South Africa 26.1.2018 05:48 pm

Nelson Mandela Bay prays for rain

Nelson Mandela Bay prays for rain

In 2010, Nelson Mandela Bay was declared a drought disaster and shortly after the dry spell ended in 2012, the first phase of the Nooitgedacht scheme was implemented.

The Nooitgedacht Low Level water scheme in Port Elizabeth is in some ways the city’s “saving grace” but it would be naive to think that it is the silver bullet for the city’s water crisis as it cannot supply water to every citizen in the Nelson Mandela Bay municipal area if the current drought persists.

The Nooitgedacht water-treatment works treats water from the Gariep Dam that borders the Free State and Eastern Cape province. This water then flows via the Orange-Fish River tunnel and a series of connected rivers to the Sundays River irrigation scheme. From there it is piped, via the treatment works, to areas which include Port Elizabeth.

In 2010, Nelson Mandela Bay was declared a drought disaster and shortly after the dry spell ended in 2012, the first phase of the Nooitgedacht scheme was implemented.  The scheme was crucial to preventing the city from running out of bulk water supply.

At a prayer session at the Churchill Dam near Kareedouw on Friday, the Nelson Mandela Bay Water and Sanitation Director, Barry Martin, said during July last year the metro took a deliberate decision to stop taking water from the Churchill Dam and use it only as an emergency reservoir.

The metro, which was declared a disaster area last year, announced on Friday that phase three of the Nooitgedacht scheme was currently underway.

“If we go back to the Algoa reconciliation study that was done in the 90’s a deliberate decision was taken to build a scheme that would augment water but come from a different rainfall area,” said Martin.

“If you go back in time, there has never been a situation where there has been a drought on the Algoa system as well as a drought on the inland system. So, when the drought was inland last time our dams were relatively full and the water in the Gariep Dam was getting low. This time around the Gariep is at about 50 percent and our dams are much lower than that. So it just shows you the separation and the difference we have because of the rainfall areas,” said Martin.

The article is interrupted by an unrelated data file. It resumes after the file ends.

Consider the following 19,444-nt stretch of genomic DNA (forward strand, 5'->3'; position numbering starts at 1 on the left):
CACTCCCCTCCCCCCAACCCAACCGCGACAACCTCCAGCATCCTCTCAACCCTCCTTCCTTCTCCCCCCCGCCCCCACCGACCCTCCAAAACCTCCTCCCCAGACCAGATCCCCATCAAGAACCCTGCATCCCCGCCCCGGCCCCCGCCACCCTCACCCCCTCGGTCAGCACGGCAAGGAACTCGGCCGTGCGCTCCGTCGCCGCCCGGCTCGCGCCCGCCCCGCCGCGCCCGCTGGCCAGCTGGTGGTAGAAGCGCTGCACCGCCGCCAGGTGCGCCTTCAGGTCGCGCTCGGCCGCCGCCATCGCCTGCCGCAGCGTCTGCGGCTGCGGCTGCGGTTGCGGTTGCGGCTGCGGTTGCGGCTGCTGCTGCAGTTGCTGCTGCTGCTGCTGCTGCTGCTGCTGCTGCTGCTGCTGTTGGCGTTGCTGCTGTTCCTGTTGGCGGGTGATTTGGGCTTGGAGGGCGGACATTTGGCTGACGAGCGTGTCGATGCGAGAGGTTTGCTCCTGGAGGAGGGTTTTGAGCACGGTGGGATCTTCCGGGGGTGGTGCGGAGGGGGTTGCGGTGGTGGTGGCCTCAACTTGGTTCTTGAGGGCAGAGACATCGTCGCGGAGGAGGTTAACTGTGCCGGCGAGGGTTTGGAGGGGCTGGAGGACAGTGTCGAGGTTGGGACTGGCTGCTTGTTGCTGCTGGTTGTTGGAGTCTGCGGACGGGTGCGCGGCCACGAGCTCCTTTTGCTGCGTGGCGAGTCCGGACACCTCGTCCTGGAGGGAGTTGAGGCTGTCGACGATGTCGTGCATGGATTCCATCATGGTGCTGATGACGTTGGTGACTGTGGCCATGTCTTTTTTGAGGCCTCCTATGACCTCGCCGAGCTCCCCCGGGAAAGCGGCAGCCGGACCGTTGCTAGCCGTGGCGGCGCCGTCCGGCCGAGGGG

“Popular holiday towns such as Cape St Francis, Jeffreys Bay and Humansdorp are reliant on water from the Nelson Mandela Bay metro’s bulk pipe line. The Kouga Municipality is drilling boreholes left right and centre to augment the regions dwindling supply.

“We know from time to time we have to shut Impofu down for operational reasons then we will need water from Churchill. The rains in September last year has contributed to a raising bid, so for intensive purposes [Churchill is] a reserve. The water that we have is of the most importance. When our citizens use less water we then can get to that magic mark and spread the current resources that we have,”said Martin.

Martin said that under normal circumstances, the plan was always that Nooitgedacht would come on stream at an average capacity of 160 million litres per day and if you consider that under normal circumstances if the metro uses 300 million litres per day, 50 percent would come from the Nooitgedacht scheme.

“However in the situation that we find ourselves in now and the fact that we commissioned phase two of Nooitgedacht [in July 2017], it has become the saving grace and the planning that has started many years ago has actually rolled out at the right time for the metro.”

Martin said insufficient rainfall over the last two years had aggravated the situation in that the metro was trying to spread out water resources and use it more efficiently.

“We can save the water that is at Churchill Dam and use that more sparingly and let that go further in the future,”he said.

On Monday, the Churchill Dam sat at 19 percent, Impofu at 43.47 percent, Groendal which supplies parts of Uitenhage, at 51.80 percent and Kouga at a critical 7.1 percent.

The total combined capacity of the dams, including at Kouga, was calculated at 24 percent.

During the 2010 drought, the combined water level was at 31 percent.

Rainfall remains scarce. The SA Weather Services (SAWS) had forecast normal to below normal rainfall for the period up until May this year in the Eastern Cape.

From January to date rainfall was recorded at 10.6 mm for Kouga, 12.4mm for Churchill, 3.2mm for Impofu and 20mm for the Loerie Dam.

Religious leaders at the prayer service on Friday blamed the residents of Nelson Mandela Bay for the water scarcity, adding it was a curse.

“The reason we don’t have water is because of our disobedience,” said Pastor Henry Jacobs from Youth Aflame International.

Nelson Mandela Bay metropolitan municipality mayor Athol Trollip appealed to residents to use water conservatively, most preferably 50 litres per person per day as opposed to the 60 litres a day set in the current water restrictions.

Trollip said that too much water was being wasted through leaks and around 28,000 households in the city did not have their water measured. The metro was currently seeking a loan to attend to pressure management, meter replacements and the replacement of pipelines.

– African News Agency (ANA)

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